Longevity after Weight Loss Surgery

I have a weight-loss surgery twin, Amy. We met in our surgeon’s office in Miami, the day before our surgeries. I was nervous and talking even more than usual; she was nervous and quiet to the point of being standoffish. We had the same exact surgery on November 4, 2008: a Biliopancreatic Diversion with a Duodenal Switch. She had a superfast recovery, even making her hospital bed the next morning and walking the hallways. I was in so much pain that I kept nodding out from all the narcotics. She left early to go back to Texas, missing her 7-day post-op appointment. I stayed — and got a prescription for dilaudid because I was still aching in pain.

We’ve stayed in touch ever since then, talking on the phone at least once or twice a week. She eventually got over her standoffishness, I eventually let her get a word in edgewise. Together I think we’ve lost about 300lbs.

We both have side effects, although they are polar opposites. I think it speaks to the nature of our surgery, which is that our intestines are re-wired to work differently/hardly at all. We both follow our vitamin regime, which includes all the fat-based vitamins, as well as calcium and iron, and get our labs done regularly. We’re both doing okay. And yet, Amy is always nervous.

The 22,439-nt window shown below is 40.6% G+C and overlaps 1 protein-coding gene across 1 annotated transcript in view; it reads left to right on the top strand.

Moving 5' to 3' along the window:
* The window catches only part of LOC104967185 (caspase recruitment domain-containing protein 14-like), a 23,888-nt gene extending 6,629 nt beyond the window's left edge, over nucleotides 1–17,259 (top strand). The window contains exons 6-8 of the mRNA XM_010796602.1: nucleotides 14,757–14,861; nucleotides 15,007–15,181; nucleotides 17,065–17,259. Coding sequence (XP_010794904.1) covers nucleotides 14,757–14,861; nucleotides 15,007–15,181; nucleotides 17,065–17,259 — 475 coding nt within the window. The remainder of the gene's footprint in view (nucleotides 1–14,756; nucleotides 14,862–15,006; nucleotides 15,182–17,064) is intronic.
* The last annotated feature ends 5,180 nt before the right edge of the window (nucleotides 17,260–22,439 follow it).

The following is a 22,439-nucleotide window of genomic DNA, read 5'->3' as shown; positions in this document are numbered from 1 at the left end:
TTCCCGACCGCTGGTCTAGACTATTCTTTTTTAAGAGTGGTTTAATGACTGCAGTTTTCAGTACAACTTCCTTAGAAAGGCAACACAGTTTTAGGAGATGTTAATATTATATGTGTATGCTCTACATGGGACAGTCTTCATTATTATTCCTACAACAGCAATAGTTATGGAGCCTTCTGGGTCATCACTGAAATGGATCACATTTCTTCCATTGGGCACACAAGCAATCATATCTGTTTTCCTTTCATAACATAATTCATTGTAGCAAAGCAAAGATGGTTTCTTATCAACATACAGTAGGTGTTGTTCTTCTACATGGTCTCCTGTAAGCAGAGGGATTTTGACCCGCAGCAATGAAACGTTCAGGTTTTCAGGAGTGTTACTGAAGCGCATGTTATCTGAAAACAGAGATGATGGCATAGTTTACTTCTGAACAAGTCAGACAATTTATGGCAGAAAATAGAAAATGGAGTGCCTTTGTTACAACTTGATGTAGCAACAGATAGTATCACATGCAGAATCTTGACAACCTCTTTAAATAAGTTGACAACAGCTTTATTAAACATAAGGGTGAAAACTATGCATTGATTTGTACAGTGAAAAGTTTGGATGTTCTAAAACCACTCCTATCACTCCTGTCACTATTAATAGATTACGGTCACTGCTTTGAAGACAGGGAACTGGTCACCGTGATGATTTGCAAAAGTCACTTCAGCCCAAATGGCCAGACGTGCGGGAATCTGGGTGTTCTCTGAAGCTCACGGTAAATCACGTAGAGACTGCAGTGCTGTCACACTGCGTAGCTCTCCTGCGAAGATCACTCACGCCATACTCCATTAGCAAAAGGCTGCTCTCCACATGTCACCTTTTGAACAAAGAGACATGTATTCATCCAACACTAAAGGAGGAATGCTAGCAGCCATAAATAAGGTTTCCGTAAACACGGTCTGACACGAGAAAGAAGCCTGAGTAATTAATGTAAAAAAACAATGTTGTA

There’s not a vast amount of research on our surgery; it hasn’t been around for that long. Scientifically, it’s the most effective way to lose weight and keep it off. And that’s really all it says. Go forth and lose weight — thanks to malabsorption! Amy is incredibly anxious about the long-term implications of malabsorption, especially with regards to vitamin K and calcium, assuming that we’re going to get old and brittle and frail. And I’m… not. Actually it’s not that I’m not worried about it, it’s just that I don’t think I can do anything about it.

As I’ve mentioned before, life at nearly 300lbs is a giant suck. Had I stayed at that weight, I know I’d have issues — diabetes, hypertension, asthma, heart problems, the list goes on. With this, I may someday have brittle bones, or I may have some issues with clotting — or I may have no more problems than the average woman who lives to be 90 (which is my plan). I’m doing my best to mitigate the malabsorption by taking my vitamins and getting my labs drawn, but I accept that I may have complications. I’ve already been hospitalized for dehydration that was never really explained or fixed, I’ve already had a hemorrhoid-turned-fissure-turned-fistula that needed surgical repair, I’ve already gotten iron infusions, I’ve already made less breast milk for Porcelain — all because of the surgery. And I also credit it with making that pregnancy last 42 weeks and Porcelain weighing less than my other full-term babies.

It’s a trade off. I give 20 vials of blood every few months, and take 30 pills per day. I can run around and chase my kids and carry Porcelain everywhere and shop at H&M. I’m going to live to be 90.

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